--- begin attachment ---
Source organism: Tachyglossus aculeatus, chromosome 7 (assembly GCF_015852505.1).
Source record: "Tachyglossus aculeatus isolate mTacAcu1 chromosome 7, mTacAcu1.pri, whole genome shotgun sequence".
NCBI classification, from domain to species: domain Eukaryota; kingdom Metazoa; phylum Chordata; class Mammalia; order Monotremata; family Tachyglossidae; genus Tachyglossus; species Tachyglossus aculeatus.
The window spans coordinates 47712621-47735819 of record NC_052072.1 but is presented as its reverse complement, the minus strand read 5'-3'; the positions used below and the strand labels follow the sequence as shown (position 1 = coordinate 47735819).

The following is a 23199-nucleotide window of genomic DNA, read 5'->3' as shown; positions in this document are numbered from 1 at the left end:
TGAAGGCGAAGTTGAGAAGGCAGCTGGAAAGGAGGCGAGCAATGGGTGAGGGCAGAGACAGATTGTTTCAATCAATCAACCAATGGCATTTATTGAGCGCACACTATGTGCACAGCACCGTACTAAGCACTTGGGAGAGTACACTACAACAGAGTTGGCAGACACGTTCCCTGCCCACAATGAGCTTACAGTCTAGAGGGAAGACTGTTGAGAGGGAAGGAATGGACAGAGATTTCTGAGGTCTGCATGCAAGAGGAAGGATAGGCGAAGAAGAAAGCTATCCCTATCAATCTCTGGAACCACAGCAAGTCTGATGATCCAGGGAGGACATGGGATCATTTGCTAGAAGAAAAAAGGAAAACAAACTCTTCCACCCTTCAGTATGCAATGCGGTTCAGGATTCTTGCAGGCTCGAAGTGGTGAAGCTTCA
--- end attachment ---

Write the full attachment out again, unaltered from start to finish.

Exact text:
Source organism: Tachyglossus aculeatus, chromosome 7 (assembly GCF_015852505.1).
Source record: "Tachyglossus aculeatus isolate mTacAcu1 chromosome 7, mTacAcu1.pri, whole genome shotgun sequence".
NCBI classification, from domain to species: domain Eukaryota; kingdom Metazoa; phylum Chordata; class Mammalia; order Monotremata; family Tachyglossidae; genus Tachyglossus; species Tachyglossus aculeatus.
The window spans coordinates 47712621-47735819 of record NC_052072.1 but is presented as its reverse complement, the minus strand read 5'-3'; the positions used below and the strand labels follow the sequence as shown (position 1 = coordinate 47735819).

The following is a 23199-nucleotide window of genomic DNA, read 5'->3' as shown; positions in this document are numbered from 1 at the left end:
TGAAGGCGAAGTTGAGAAGGCAGCTGGAAAGGAGGCGAGCAATGGGTGAGGGCAGAGACAGATTGTTTCAATCAATCAACCAATGGCATTTATTGAGCGCACACTATGTGCACAGCACCGTACTAAGCACTTGGGAGAGTACACTACAACAGAGTTGGCAGACACGTTCCCTGCCCACAATGAGCTTACAGTCTAGAGGGAAGACTGTTGAGAGGGAAGGAATGGACAGAGATTTCTGAGGTCTGCATGCAAGAGGAAGGATAGGCGAAGAAGAAAGCTATCCCTATCAATCTCTGGAACCACAGCAAGTCTGATGATCCAGGGAGGACATGGGATCATTTGCTAGAAGAAAAAAGGAAAACAAACTCTTCCACCCTTCAGTATGCAATGCGGTTCAGGATTCTTGCAGGCTCGAAGTGGTGAAGCTTCA